Meet Alyssa Warnock, the graphic designer behind some of the Bay’s best branding
Never before has the concept of branding—the marketing practice of creating a name, symbol or design that identifies and differentiates a product from another product—been so important. In fact, branding doesn’t simply apply to products these days; it applies to anything and everything, from people (hello, Kim Kardashian) to places (“What happens in Vegas stays in Vegas”). Nothing can be successful without a strong brand. No one understands this idea better than Alyssa Warnock, a graphic designer who specializes in branding. Warnock is the mastermind behind some of the Bay Area’s most recognizable brands including La Boulangerie, Rustic Bakery, Jane, and the Marin Country Mart. “My favorite thing is to work for people with new ideas, entrepreneurs,” Warnock told the Nob Hill Gazette on a recent unseasonably warm morning. “I love people who are passionate about their ideas and their businesses and I get to help them bring it to life.”
One person whose vision Warnock brought to life is Alexis Traina. In 2009, Traina tapped Warnock to amp up the marketing for Swanson Vineyards. “She wanted me to come up with a new website design. I got what she wanted immediately and that’s why we formed such a good working relationship,” Warnock recalls. When it came time for the heiress and author to publish her first book, From Napa with Love, she insisted that Warnock design it. “Her publisher said, ‘We have an in-house art team who can design it,’ and she said, ‘No. They will not do it right. You have to do it.’” Warnock worked with Traina for six months, making sure that each page was perfect.
Another consistent client: James Rosenfield, the owner of the Brentwood, Montecito and Marin Country Marts, who hired Warnock to create the branding back in 2001. “He took a chance on me,” Warnock says. “We based that logo on a kind of historical reference. It’s interesting because somebody tells me about their business. Then they tell me the name and I usually get an instant visual.” Research is an essential aspect of Warnock’s design process. The Brentwood Country Mart dates back to 1948, so Warnock researched what a shopping center looked like at that time. For La Boulangerie, she spent months researching Parisian bakeries and French patisseries, searching for as much inspiration imagery as possible.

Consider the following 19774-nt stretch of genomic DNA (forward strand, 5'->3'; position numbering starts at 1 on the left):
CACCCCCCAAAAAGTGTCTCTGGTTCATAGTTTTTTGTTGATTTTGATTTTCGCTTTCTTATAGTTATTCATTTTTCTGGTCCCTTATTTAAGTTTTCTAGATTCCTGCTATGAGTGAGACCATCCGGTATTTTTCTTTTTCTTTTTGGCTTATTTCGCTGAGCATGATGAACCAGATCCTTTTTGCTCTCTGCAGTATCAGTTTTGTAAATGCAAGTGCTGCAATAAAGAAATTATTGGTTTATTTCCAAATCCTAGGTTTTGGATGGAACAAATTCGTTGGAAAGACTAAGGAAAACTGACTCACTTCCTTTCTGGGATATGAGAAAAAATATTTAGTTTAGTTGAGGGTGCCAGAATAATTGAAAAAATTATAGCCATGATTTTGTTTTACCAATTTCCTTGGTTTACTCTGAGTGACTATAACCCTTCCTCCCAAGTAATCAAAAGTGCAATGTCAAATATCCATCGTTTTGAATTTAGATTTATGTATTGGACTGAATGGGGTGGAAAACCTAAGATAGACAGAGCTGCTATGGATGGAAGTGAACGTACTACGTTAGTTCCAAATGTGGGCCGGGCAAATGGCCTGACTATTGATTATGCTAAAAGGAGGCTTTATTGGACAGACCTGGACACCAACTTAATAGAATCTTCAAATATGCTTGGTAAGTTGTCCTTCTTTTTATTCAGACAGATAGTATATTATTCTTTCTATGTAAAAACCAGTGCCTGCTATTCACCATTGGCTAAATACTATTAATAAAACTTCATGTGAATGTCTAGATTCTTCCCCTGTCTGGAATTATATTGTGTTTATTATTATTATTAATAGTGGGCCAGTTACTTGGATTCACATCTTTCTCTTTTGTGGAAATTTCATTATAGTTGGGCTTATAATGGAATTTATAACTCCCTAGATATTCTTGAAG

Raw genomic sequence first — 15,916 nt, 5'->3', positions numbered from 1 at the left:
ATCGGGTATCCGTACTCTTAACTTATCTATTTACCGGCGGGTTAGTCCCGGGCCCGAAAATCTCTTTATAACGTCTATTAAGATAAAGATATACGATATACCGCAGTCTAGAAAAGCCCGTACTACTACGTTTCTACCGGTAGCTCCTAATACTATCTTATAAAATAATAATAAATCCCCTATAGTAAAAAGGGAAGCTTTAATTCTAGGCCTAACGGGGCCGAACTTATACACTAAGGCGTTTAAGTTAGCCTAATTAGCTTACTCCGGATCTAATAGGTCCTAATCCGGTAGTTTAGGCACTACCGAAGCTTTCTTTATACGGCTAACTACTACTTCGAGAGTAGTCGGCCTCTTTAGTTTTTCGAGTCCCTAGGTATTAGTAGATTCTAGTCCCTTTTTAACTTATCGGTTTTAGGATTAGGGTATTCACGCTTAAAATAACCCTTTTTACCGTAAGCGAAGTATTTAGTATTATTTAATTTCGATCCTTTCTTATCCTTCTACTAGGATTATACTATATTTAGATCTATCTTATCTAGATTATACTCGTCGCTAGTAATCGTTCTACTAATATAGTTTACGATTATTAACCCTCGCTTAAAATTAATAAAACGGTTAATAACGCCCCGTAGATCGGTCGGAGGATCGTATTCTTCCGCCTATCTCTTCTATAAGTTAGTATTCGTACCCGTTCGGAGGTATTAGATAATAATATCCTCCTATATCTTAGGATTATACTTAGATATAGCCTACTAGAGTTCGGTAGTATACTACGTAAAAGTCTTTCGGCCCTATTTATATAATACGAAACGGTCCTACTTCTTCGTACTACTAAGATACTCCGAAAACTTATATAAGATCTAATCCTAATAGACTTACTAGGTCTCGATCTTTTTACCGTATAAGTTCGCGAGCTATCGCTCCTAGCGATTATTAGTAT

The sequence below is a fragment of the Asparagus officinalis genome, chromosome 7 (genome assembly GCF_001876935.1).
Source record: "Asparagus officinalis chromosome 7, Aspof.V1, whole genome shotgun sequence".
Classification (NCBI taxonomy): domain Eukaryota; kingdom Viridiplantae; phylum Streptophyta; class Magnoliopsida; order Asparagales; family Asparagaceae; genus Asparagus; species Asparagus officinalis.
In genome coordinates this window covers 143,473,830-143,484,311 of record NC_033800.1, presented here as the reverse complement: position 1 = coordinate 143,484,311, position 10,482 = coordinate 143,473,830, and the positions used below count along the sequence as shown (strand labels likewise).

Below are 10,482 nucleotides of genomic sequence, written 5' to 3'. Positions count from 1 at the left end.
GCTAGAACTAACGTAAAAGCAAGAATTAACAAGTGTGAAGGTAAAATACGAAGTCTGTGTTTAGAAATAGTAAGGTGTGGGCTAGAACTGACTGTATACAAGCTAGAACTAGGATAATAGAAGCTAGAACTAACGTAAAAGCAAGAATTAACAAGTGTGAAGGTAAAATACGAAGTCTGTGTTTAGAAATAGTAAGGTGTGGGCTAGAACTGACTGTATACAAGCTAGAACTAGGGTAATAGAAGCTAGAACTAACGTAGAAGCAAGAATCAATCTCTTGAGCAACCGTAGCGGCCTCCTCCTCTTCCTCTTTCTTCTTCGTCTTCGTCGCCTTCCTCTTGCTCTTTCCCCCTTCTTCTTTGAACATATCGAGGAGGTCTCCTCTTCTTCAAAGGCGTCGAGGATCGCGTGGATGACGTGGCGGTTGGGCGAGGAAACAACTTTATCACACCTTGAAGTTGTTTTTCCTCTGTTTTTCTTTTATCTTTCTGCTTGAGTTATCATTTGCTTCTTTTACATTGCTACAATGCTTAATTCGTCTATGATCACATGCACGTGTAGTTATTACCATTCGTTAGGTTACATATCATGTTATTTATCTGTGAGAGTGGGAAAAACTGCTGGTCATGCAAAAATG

Like most creatives, Warnock sees the world slightly differently. The mother of 5-year-old twins observes things that other people normally wouldn’t—whether it is a color, an angle or a font. “I’m always looking—my eyes are always on and I notice things,” she says. Warnock has design in her blood. She grew up in Los Altos and says both of her parents were mentors. Her dad was an art enthusiast and her mother was a graphic designer who used a drafting board and Letraset letters to create her brands. “I watched her create designs all growing up.” Warnock went to school knowing she wanted to follow in her mother’s footsteps. She’s spent her whole life honing her craft and is constantly seeking out new ideas. “I derive inspiration from anything and everything, but more important, when I think about design, I think about what’s going to last.” Timelessness is a quality that Warnock values—one she says is crucial to a brand’s success. “Things that are really well done do stand the test of time.” Brands like Apple, Nike and Budweiser are some of her favorites.
She takes note of Budweiser’s branding because on top of running her own design studio, Warnock is the creative director at Hiball, the beverage company of her husband, Todd Berardi. The SF-based manufacturer of energy drinks, sparkling water and coffee was acquired by Anheuser-Busch last summer. She met Berardi when she designed Hiball’s logo, and since selling the brand she is determined to maintain its integrity. “Working with such a giant company as Anheuser-Busch, we need to defend the brand we created,” she explains. “My husband founded the company, so he said, ‘I need you to make sure that they do this right’”—something that Warnock will no doubt accomplish.
So what makes a good brand? First and foremost, the logo has to be easy to read. “Something that’s crisp, and has the right weight to it, and not fussy.” Bold color and a strong point of view ensure that it doesn’t look like everyone else. Traditional fonts are also a good idea. Warnock refers to her style as “classic and whimsical”; in person, she’s relatable and fun, like the company she started in 1998.
With 20 years under her belt, Warnock shows no signs of stopping. “I don’t typically do trendy, I don’t do cutting-edge, but I do things that resonate with people,” she says. “Things that will last with them and stand the test of time. You always go back to the classics, and that’s more my kind of style.